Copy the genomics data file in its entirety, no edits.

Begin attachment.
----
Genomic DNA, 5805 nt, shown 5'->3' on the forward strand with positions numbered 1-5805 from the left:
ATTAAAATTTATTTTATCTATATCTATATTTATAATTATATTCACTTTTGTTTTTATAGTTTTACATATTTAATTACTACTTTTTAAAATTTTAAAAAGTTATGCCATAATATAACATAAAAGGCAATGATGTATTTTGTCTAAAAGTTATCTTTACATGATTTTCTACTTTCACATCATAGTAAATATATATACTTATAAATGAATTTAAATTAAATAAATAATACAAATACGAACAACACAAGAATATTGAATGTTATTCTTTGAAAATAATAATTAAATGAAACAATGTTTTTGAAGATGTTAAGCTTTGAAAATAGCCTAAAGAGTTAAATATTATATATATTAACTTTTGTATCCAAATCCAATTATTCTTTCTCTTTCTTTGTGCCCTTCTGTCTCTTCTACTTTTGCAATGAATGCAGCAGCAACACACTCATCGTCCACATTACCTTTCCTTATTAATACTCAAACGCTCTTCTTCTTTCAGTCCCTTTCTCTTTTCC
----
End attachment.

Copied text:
Genomic DNA, 5805 nt, shown 5'->3' on the forward strand with positions numbered 1-5805 from the left:
ATTAAAATTTATTTTATCTATATCTATATTTATAATTATATTCACTTTTGTTTTTATAGTTTTACATATTTAATTACTACTTTTTAAAATTTTAAAAAGTTATGCCATAATATAACATAAAAGGCAATGATGTATTTTGTCTAAAAGTTATCTTTACATGATTTTCTACTTTCACATCATAGTAAATATATATACTTATAAATGAATTTAAATTAAATAAATAATACAAATACGAACAACACAAGAATATTGAATGTTATTCTTTGAAAATAATAATTAAATGAAACAATGTTTTTGAAGATGTTAAGCTTTGAAAATAGCCTAAAGAGTTAAATATTATATATATTAACTTTTGTATCCAAATCCAATTATTCTTTCTCTTTCTTTGTGCCCTTCTGTCTCTTCTACTTTTGCAATGAATGCAGCAGCAACACACTCATCGTCCACATTACCTTTCCTTATTAATACTCAAACGCTCTTCTTCTTTCAGTCCCTTTCTCTTTTCC